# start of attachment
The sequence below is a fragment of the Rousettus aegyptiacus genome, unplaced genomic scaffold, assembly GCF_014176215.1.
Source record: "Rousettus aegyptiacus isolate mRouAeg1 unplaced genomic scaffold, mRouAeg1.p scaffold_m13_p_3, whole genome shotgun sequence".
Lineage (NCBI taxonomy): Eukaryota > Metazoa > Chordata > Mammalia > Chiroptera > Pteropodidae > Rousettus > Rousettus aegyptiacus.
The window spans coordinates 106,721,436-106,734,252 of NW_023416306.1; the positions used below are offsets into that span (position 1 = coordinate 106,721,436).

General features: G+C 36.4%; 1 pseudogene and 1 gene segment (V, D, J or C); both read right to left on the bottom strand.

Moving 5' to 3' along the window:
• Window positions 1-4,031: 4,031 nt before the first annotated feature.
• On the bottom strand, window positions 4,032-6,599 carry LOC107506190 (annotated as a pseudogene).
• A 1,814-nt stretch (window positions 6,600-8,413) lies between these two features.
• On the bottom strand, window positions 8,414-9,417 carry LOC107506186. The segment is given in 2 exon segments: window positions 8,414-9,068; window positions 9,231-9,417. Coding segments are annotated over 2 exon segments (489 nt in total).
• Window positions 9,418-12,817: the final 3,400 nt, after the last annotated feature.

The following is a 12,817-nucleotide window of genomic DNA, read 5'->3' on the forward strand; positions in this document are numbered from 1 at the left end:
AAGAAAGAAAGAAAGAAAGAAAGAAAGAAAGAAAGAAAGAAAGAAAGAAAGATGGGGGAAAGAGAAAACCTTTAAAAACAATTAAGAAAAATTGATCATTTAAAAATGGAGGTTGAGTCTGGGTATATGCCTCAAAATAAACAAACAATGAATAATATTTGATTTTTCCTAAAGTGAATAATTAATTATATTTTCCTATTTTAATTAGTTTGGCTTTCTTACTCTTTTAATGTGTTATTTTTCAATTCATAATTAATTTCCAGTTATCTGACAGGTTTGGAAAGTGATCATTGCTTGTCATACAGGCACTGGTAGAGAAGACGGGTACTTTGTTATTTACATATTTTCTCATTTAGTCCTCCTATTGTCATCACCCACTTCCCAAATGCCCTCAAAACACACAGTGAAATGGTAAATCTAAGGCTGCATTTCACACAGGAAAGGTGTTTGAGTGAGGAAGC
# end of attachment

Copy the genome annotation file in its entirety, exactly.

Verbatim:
The sequence below is a fragment of the Rousettus aegyptiacus genome, unplaced genomic scaffold, assembly GCF_014176215.1.
Source record: "Rousettus aegyptiacus isolate mRouAeg1 unplaced genomic scaffold, mRouAeg1.p scaffold_m13_p_3, whole genome shotgun sequence".
Lineage (NCBI taxonomy): Eukaryota > Metazoa > Chordata > Mammalia > Chiroptera > Pteropodidae > Rousettus > Rousettus aegyptiacus.
The window spans coordinates 106,721,436-106,734,252 of NW_023416306.1; the positions used below are offsets into that span (position 1 = coordinate 106,721,436).

General features: G+C 36.4%; 1 pseudogene and 1 gene segment (V, D, J or C); both read right to left on the bottom strand.

Moving 5' to 3' along the window:
• Window positions 1-4,031: 4,031 nt before the first annotated feature.
• On the bottom strand, window positions 4,032-6,599 carry LOC107506190 (annotated as a pseudogene).
• A 1,814-nt stretch (window positions 6,600-8,413) lies between these two features.
• On the bottom strand, window positions 8,414-9,417 carry LOC107506186. The segment is given in 2 exon segments: window positions 8,414-9,068; window positions 9,231-9,417. Coding segments are annotated over 2 exon segments (489 nt in total).
• Window positions 9,418-12,817: the final 3,400 nt, after the last annotated feature.

The following is a 12,817-nucleotide window of genomic DNA, read 5'->3' on the forward strand; positions in this document are numbered from 1 at the left end:
AAGAAAGAAAGAAAGAAAGAAAGAAAGAAAGAAAGAAAGAAAGAAAGAAAGATGGGGGAAAGAGAAAACCTTTAAAAACAATTAAGAAAAATTGATCATTTAAAAATGGAGGTTGAGTCTGGGTATATGCCTCAAAATAAACAAACAATGAATAATATTTGATTTTTCCTAAAGTGAATAATTAATTATATTTTCCTATTTTAATTAGTTTGGCTTTCTTACTCTTTTAATGTGTTATTTTTCAATTCATAATTAATTTCCAGTTATCTGACAGGTTTGGAAAGTGATCATTGCTTGTCATACAGGCACTGGTAGAGAAGACGGGTACTTTGTTATTTACATATTTTCTCATTTAGTCCTCCTATTGTCATCACCCACTTCCCAAATGCCCTCAAAACACACAGTGAAATGGTAAATCTAAGGCTGCATTTCACACAGGAAAGGTGTTTGAGTGAGGAAGC